WASHINGTON, Dec. 9, 2015 - Canada and Mexico called on the Senate to eliminate the country-of-origin labeling law for meat, and Senate Agriculture Chairman Pat Roberts expressed confidence that a repeal measure would be included in a year-end spending bill.
Canadian and Mexican agencies issued a joint statement Thursday afternoon, noting that the World Trade Organization has authorized them to impose more than $1 billion in total retaliatory tariffs against U.S. exports if the labeling requirements stay in place.“Canada and Mexico recognize that the U.S. House of Representatives repealed COOL for beef and pork last June, and we renew our call on the U.S. Senate to quickly do the same in order to avoid retaliation against U.S. exports,” the statement said.
Roberts, R-Kan., was scheduled to discuss the issue with Canadian officials by phone Thursday evening.
“I want to let them know that we stand at the ready to resolve this issue of retaliation,” Roberts told Agri-Pulse. He said the congressional leadership was committed to addressing the issue in a year-end fiscal 2016 spending bill that was still being negotiated.
In case the spending talks fail, Roberts said he was assuring the Canadian officials that COOL repeal would be addressed in an emergency bill. “I’m confident we will do this,” he said.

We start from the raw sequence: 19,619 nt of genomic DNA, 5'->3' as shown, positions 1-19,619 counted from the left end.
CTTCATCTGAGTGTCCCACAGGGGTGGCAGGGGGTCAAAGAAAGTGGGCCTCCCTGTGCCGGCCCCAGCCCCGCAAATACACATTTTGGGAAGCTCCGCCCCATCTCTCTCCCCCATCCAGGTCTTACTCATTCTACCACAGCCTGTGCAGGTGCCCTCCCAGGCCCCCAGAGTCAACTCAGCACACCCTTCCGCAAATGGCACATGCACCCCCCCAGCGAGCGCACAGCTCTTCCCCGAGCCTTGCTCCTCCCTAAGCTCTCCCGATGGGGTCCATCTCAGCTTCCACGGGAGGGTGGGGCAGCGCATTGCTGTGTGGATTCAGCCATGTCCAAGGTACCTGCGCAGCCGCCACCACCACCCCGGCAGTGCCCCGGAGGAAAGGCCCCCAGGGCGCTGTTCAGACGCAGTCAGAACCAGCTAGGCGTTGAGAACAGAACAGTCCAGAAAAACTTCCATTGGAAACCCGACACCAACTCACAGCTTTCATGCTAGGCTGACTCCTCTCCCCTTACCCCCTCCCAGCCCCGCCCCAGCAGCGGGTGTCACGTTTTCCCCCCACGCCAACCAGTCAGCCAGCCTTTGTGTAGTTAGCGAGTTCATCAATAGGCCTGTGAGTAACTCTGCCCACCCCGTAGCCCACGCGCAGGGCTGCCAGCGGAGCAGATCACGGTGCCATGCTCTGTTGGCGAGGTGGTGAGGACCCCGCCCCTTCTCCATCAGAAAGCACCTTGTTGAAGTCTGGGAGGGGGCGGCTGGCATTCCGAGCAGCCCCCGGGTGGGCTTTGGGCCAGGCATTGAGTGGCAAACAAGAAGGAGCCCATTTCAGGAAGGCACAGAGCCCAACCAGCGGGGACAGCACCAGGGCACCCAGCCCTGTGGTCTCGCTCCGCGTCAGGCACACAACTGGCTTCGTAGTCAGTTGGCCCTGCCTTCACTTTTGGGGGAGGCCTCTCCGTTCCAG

Roberts is less optimistic about reaching agreements on biotech labeling and school nutrition reauthorization that can be included in the omnibus.
Negotiations on legislation to block states from requiring GMO labeling have stalled, and the industry has been lobbying for a temporary preemption measure while long-term legislation is worked out. But the top Democrat on the Senate Agriculture Appropriations Subcommittee, Jeff Merkley, has raised objections to including even a short-term preemption provision in the omnibus.
Roberts said there may not be time to finish work on a school nutrition reauthorization bill in time to include it in the omnibus, and if necessary the committee will take up the legislation “very quickly in January ,” he said.
“We’re not that far apart on the policy. The policy we can work out,” he said. “I’m not so much worried about the policy as I am whether or not we can put it in the omnibus,” he said.
Congressional leaders had hoped to pass the omnibus by Friday, when the continuing resolution that is currently funding the government expires, but a new short-term spending bill was proposed in the House on Wednesday to fund the government through next Wednesday.
“While progress is being made on negotiations for a full-year omnibus appropriations bill, it is clear that more time is needed to complete the package,” said House Appropriations Chairman Harold Rogers, R-Ky.
He told reporters there were “several dozen” policy issues still being negotiated, including a provision to block the Obama administration’s “waters of the United States” rule. He said that the omnibus text likely wouldn’t be ready until next week.